Continuing a sermon series on God as King, chapter eight of First Samuel is an obvious text to consider, since it relates to the beginning of the monarchy in Israel. While it clearly portrays God as King, our text also shows human depravity in rejecting his kingship.
sermons | study
These are sermons preached during our Sunday worship services. (Recordings were not always successful, so there are gaps in the postings.)
The theme of the kingdom of God appears throughout Scripture. The book of Hebrews, which is best understood as a sermon, shows us Christ as king in its opening verses.
The kingdom of God is one of the overarching themes of the entire Bible. The fact that it appears in passages from Genesis to Revelation underscores the fact that we should consider its importance for our own lives.
Pastor Matthew Burt completes his consideration of this remarkable narrative, helping us to draw from its teaching important applications to our own thought and actions.
Pastor Matthew Burt, a friend from the New England Reformed Fellowship, delivered this message on a text that is dear to me. The narrative is unique to Luke–another reason to be grateful that God gave to his Church four Gospels for our building up in the Faith.
This is an excerpt from a heartfelt letter from the Apostle Paul to a young church that he left sooner than he would have preferred. We can sense his love and concern for this church that he had planted as he provides them with instruction designed to encourage them.
All four Gospels provide descriptions of the events on the day that we now refer to as Palm Sunday. Their different accounts provide us with varying viewpoints of what happens. In this sermon, we consider some of what makes Luke’s narrative unique, and we seek to understand how it relates truth to our lives today.
The Apostle brings this epistle to a close with a personal and passionate summary that reveals his mind and heart for the gospel. What a blessing it is for us to have this letter today!
The closing section of the Apostle Paul’s epistle to the Galatian churches is passionate and personal in its tone. We get a glimpse into the heart of the man behind the message of this book–may God grant that someone who glimpsed our hearts would see a similar faith!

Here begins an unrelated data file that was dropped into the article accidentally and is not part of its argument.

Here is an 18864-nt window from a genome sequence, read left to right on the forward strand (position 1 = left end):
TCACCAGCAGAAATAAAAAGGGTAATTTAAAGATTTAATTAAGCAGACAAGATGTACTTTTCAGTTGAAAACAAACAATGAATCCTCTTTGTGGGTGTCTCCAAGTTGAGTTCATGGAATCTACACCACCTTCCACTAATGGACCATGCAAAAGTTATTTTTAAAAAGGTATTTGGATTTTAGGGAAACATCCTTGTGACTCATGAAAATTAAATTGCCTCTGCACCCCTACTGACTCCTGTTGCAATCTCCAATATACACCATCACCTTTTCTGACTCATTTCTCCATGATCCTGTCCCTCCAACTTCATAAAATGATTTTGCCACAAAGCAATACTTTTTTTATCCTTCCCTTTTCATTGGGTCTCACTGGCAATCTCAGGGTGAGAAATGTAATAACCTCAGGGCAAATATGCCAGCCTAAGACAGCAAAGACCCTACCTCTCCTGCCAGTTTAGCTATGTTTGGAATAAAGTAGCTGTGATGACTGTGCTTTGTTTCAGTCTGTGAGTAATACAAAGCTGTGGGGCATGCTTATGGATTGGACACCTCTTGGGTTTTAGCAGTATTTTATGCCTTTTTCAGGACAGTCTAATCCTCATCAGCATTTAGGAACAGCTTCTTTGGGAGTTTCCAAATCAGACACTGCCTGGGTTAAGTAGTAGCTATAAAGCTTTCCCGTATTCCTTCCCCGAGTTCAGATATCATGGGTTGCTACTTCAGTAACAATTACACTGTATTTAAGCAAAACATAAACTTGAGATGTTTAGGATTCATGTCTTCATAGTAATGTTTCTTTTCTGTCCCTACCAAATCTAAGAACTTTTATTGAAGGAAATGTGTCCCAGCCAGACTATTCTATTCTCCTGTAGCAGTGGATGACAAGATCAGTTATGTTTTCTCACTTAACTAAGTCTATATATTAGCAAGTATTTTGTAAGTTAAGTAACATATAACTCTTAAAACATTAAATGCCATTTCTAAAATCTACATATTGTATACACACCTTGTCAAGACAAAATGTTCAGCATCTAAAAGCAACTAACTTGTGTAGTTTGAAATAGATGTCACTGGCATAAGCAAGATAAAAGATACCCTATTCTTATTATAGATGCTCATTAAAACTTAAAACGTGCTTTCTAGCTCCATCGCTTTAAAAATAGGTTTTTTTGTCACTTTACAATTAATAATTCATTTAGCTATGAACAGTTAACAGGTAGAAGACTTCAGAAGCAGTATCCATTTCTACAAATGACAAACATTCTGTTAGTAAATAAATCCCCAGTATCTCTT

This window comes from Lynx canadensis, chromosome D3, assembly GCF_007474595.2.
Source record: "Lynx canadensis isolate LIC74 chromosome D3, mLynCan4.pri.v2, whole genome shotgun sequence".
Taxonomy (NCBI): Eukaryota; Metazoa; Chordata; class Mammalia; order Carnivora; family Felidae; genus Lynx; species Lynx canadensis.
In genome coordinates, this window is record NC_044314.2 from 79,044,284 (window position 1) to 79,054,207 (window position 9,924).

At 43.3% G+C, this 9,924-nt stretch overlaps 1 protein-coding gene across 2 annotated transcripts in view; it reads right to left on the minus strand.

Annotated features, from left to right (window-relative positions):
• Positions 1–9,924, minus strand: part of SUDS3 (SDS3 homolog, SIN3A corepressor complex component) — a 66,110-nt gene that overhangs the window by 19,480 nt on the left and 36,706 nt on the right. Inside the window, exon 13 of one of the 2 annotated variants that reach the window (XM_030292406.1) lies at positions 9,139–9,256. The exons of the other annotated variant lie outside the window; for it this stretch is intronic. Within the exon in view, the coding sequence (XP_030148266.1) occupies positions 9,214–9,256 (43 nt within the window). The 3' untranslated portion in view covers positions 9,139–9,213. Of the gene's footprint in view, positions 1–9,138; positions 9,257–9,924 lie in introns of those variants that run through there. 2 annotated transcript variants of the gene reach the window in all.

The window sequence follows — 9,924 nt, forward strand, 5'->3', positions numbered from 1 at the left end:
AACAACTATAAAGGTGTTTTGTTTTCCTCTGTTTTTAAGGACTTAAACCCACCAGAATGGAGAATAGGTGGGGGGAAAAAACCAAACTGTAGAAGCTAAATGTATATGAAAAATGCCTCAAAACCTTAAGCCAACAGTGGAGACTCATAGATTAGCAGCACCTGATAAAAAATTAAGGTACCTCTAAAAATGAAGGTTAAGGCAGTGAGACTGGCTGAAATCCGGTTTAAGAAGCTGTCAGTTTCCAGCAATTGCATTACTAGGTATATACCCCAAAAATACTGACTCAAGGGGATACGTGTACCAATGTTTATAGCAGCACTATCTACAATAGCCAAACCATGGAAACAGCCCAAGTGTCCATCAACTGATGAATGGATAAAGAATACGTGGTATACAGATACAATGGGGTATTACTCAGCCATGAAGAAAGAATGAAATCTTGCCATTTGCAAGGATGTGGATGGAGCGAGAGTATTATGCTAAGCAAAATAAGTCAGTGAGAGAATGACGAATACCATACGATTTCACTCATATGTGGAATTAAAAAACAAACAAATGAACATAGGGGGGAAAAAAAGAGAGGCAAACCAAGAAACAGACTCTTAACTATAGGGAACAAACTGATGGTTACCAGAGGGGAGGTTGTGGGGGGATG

This text concludes the Apostle’s encouragement and commands related to the living out of our faith. The gospel is not an abstract concept, but truth that shapes the way that we live.
Gospel truth is always practical. What the Scripture teaches us about God, ourselves, and the world in which we live is meant to be lived out, and when we live it out daily, it becomes the source of meaning and joy in our lives. May God grant that we take to mind and heart the teaching of these verses for his glory and our good!
God’s Word has always been central to his relationship with his chosen people, and therefore the teaching and preaching of the Word has always been of vital importance to them. The Word of God is determinative of our faith and living, so we ought to consider its teaching and preaching a high priority. One way in which that priority is expressed is in providing support for those who are enabled to devote time to study and prayer for preaching and teaching.
In what is often referred to as the application section of the Apostle’s epistles, we are provided with a view of the Church that is both encouraging and challenging.
This passage is a fine example of the Apostle Paul’s gift of relating the truth of the gospel to our lives as those who have been united with Christ by faith. Specifically, he gives us helpful direction in living out a proper understanding of what it means for believers to be in relationship with the Holy Spirit.
Luther is known for using the expression “at the same time, righteous and sinner” to describe the person who has been born again. This passage sets out that theme. Luther summarized the message of verse seventeen: "Martin, you will never be without sin, for you have flesh. Despair not, but resist the flesh."
These few verses carry much significance for believers today as in Paul’s day. If we rightly understand the truths here, they will greatly affect our lives.
As is typical of Paul’s epistles to churches, the first part of Galatians has been focused on doctrine, or teaching, as the Apostle has addressed the false teaching that is threatening the Galatian churches. Now he shifts his emphasis to the application of that teaching.
In this passage, the Apostle wraps up the main part of his teaching and builds to what may be seen as the climactic statement of the epistle. He once again makes use of Scripture to explain and illustrate his point, leads us to recognize the glorious freedom that is found in Christ.
A snowstorm kept most of our congregation at home, but several of us were able to come to the meetinghouse. We departed from our usual order of service for a more informal time of singing, prayer, and Scripture reading. I spoke briefly on the text of Second Timothy 1:1-7. This recording I made at home later, seeking to repeat my thoughts as I had spoken them earlier.
This is a transitional passage in Paul’s letter to the Galatian churches, with the first command that Paul gives to the Galatian believers, although he gives it in the manner of an entreaty. Before coming to the command, Paul reminds us of important truths and provides us with an excellent example for sharing the gospel.